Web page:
A new weapon is being deployed near Owen Sound in the battle against the tree-killing emerald ash borer.
Natural Resources Canada and Ontario’s Ministry of Natural Resources & Forestry are teaming up with Grey Sauble Conservation to release tiny wasps — they don’t have stingers — that kill the invasive beetles’ eggs and larvae.
Chris MacQuarrie, research scientist with NRCan’s Canadian Forest Service, said Grey Sauble’s West Rock Management Area, just south of Owen Sound District Secondary School, has been chosen as one of the new locations in 2019 for the service’s biological control program, which includes release sites in Ontario, Quebec and New Brunswick.
“What we’re hoping we can do is establish these biological control agents and exert some level of control against the emerald ash borer,” he said Thursday in an interview.
“That’s so we can either protect those ash that are on the landscape now or those ash that might come back after the larger ones that are already infested have died.
“So it’s trying to re-establish the ecological relationship that occurs between these wasps and emerald ash borer in its native range in Asia over here in North America and try to get the same kind of control here that they experience over there.”
Mike Fry, forestry co-ordinator with Grey Sauble Conservation, said MNRF staff oversaw the first release of the parasitoid wasps about two weeks ago and will be returning to the site to release more every few weeks this summer and into the fall. The local project could continue next year as well.
The insects are released by suspending from the trunks of trees blocks of ash wood containing wasp pre-pupae. Wasps will emerge from the wood and fly off in search of emerald ash borers.
Three species of wasp, each native to Asia and approved for release in Canada by the Canadian Food Inspection Agency, are being set free at the West Rocks.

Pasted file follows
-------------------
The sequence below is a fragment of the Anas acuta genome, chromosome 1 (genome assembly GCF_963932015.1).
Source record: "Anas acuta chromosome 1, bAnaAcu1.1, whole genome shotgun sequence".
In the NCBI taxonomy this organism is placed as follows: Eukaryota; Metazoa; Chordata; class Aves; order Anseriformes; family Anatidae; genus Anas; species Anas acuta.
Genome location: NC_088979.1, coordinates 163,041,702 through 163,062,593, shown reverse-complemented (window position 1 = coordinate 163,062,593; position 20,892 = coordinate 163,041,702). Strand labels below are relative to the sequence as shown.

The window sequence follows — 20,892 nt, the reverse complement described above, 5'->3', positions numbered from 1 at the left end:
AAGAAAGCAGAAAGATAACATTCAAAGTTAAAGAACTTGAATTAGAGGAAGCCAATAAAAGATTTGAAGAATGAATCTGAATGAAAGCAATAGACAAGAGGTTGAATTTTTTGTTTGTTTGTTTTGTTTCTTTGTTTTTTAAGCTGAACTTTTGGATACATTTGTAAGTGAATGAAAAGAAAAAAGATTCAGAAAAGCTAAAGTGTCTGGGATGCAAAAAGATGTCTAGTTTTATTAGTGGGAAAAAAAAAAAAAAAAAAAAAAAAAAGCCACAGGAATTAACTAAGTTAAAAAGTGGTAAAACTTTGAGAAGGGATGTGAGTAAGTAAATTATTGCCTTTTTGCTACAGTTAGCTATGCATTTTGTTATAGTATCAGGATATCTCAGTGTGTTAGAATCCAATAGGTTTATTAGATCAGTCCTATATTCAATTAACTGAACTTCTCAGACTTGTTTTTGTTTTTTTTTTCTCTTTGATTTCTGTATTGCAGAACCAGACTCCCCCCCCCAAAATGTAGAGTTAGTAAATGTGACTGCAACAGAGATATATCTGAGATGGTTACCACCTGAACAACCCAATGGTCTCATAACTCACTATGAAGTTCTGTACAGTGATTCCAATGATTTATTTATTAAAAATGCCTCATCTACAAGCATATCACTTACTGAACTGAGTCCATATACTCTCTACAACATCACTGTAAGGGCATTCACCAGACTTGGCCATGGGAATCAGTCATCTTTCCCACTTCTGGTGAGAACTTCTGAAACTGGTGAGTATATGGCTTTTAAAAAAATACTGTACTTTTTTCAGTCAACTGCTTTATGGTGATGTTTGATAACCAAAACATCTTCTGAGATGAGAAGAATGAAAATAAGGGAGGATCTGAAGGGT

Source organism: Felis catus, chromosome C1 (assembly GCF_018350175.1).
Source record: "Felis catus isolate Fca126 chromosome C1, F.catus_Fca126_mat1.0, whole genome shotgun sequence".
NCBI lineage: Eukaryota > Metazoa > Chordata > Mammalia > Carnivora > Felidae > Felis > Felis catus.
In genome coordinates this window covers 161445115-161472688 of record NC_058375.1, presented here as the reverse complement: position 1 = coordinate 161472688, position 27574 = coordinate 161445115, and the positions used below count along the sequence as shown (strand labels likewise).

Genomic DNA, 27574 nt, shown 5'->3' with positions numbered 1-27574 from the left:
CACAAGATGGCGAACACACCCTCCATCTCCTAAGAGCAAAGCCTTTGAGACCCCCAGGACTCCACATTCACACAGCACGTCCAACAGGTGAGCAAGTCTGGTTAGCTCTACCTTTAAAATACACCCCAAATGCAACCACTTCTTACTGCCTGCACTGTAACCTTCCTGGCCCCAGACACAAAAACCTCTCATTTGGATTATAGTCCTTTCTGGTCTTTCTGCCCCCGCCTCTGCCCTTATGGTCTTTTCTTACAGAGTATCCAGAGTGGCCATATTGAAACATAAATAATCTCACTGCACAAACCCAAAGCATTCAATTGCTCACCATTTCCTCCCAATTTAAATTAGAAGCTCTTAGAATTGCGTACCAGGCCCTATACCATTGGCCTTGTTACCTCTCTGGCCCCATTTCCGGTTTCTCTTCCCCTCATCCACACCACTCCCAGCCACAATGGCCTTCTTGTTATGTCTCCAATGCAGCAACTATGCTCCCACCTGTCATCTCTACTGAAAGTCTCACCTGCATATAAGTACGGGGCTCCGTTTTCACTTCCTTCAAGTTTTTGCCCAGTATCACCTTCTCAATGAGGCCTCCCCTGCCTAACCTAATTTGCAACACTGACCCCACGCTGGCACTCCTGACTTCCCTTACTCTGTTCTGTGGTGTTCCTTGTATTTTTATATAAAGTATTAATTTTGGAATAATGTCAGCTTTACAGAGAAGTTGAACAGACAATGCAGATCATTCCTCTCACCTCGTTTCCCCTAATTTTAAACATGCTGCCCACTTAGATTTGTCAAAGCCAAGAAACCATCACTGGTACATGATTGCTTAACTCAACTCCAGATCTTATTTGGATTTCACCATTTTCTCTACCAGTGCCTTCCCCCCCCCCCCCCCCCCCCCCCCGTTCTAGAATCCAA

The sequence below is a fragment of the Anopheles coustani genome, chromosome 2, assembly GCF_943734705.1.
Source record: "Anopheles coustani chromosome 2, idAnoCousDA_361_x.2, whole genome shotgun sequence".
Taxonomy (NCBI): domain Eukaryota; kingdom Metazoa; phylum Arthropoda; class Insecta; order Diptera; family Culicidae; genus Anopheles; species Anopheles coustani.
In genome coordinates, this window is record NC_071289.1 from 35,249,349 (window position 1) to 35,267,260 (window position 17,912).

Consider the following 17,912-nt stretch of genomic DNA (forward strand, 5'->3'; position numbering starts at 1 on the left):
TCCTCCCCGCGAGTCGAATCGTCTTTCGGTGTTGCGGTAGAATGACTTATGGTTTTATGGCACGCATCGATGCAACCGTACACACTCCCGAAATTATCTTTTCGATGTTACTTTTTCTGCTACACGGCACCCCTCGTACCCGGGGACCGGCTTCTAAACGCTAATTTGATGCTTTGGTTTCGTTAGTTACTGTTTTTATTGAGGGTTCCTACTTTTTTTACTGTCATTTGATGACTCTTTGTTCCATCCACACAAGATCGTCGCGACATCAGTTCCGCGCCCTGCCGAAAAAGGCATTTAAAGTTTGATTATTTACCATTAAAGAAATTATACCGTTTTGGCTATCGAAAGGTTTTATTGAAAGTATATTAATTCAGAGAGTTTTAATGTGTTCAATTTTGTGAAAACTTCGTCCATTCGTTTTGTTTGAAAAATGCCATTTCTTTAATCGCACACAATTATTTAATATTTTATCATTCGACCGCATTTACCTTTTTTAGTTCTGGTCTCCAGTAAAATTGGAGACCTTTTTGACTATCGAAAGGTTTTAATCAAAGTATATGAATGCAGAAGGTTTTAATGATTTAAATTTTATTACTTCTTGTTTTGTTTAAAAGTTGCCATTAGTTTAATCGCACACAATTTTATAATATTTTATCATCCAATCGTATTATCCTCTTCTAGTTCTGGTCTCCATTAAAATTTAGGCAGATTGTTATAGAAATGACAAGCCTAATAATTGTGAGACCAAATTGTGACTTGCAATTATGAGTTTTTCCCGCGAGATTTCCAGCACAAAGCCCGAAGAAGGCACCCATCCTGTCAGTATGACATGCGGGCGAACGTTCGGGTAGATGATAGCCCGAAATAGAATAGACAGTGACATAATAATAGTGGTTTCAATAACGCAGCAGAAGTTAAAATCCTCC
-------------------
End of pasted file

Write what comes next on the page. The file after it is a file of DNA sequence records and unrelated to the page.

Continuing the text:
One species lays its eggs inside the borer’s eggs on ash trees’ bark, while the other two drill beneath the bark and deposit their eggs within or on the borer’s larvae. Once the wasps’ eggs hatch, the wasps will eat and kill the borer’s eggs or larvae.
“The overall goal is to get a population (of the wasps) established so they can rear them in Ontario. Right now, they’re being imported from the U.S.,” Fry said.
The emerald ash borer was first discovered in North America in 2002 near Detroit, Mich., and in southern Ontario later that year. However, experts believe the beetle actually arrived about a decade earlier.
Grey and Bruce counties were added to the list of areas infested by the metallic green beetle in 2013.
The invasive bug has been detected within the Grey Sauble watershed, including on the West Rocks property, Fry said.
Since its arrival in North America, the borer has killed tens of millions of ash trees. The Canadian Forest Service estimates the costs for treatment, removal and replacement of affected ash in Canada could hit $2 billion over a 30-year period.
The emerald ash borer kills all species of ash in North America. The adults feed on the tree’s foliage, while the larvae eat the tissue between the bark and wood, girding the trees and cutting off the movement of nutrients and water. Trees typically die within one to four years after the borer becomes established.
Fry said ash make up about five to 10 per cent of the forest trees on Grey Sauble Conservation properties, but some forests are comprised solely of ash.
He said the few known predators of the emerald ash borer in Ontario – like the woodpecker – cannot control the beetle’s population. Individual trees can be protected by injecting an insecticide into the tree’s tissue, he said, but it’s expensive to do so.
He said a biocontrol strategy is needed to control the beetle’s population on a larger, watershed level.
Fry said Natural Resources Canada approached Grey Sauble Conservation about releasing the parasitoid wasps within its watershed area. They decided the West Rocks area would be the best spot.
“It was a perfect combination of good access, had the right species composition and age structure (of ash) and had emerald ash borer present,” he said.
People likely won’t notice the wasps, he said, as they’re about a millimetre in size and don’t fly very far. The insects rarely attack non-target organisms.
The local project will not cost Grey Sauble Conservation, he said, as the Canadian Forest Service is identifying the sites and releasing the wasps.
Along with establishing a local population of the wasps, he said the project will also help the Canadian Forest Service to determine the effectiveness of the insects at controlling the emerald ash borer population.